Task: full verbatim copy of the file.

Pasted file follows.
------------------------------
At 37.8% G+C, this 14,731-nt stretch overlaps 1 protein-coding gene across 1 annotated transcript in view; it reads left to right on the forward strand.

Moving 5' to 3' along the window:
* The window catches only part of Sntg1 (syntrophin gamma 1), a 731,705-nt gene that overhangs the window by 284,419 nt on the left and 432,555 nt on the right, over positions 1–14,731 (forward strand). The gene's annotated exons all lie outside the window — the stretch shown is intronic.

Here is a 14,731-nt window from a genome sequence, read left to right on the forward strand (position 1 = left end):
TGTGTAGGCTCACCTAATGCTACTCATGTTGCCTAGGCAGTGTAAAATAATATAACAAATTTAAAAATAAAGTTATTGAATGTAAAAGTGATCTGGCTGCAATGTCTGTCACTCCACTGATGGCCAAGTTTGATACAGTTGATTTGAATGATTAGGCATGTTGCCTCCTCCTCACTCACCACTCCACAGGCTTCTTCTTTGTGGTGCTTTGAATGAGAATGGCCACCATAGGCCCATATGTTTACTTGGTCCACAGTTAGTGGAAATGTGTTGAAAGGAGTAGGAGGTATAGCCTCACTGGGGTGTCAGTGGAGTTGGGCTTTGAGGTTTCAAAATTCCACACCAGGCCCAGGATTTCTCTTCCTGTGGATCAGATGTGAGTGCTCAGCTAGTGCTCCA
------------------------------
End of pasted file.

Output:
At 37.8% G+C, this 14,731-nt stretch overlaps 1 protein-coding gene across 1 annotated transcript in view; it reads left to right on the forward strand.

Moving 5' to 3' along the window:
* The window catches only part of Sntg1 (syntrophin gamma 1), a 731,705-nt gene that overhangs the window by 284,419 nt on the left and 432,555 nt on the right, over positions 1–14,731 (forward strand). The gene's annotated exons all lie outside the window — the stretch shown is intronic.

Here is a 14,731-nt window from a genome sequence, read left to right on the forward strand (position 1 = left end):
TGTGTAGGCTCACCTAATGCTACTCATGTTGCCTAGGCAGTGTAAAATAATATAACAAATTTAAAAATAAAGTTATTGAATGTAAAAGTGATCTGGCTGCAATGTCTGTCACTCCACTGATGGCCAAGTTTGATACAGTTGATTTGAATGATTAGGCATGTTGCCTCCTCCTCACTCACCACTCCACAGGCTTCTTCTTTGTGGTGCTTTGAATGAGAATGGCCACCATAGGCCCATATGTTTACTTGGTCCACAGTTAGTGGAAATGTGTTGAAAGGAGTAGGAGGTATAGCCTCACTGGGGTGTCAGTGGAGTTGGGCTTTGAGGTTTCAAAATTCCACACCAGGCCCAGGATTTCTCTTCCTGTGGATCAGATGTGAGTGCTCAGCTAGTGCTCCA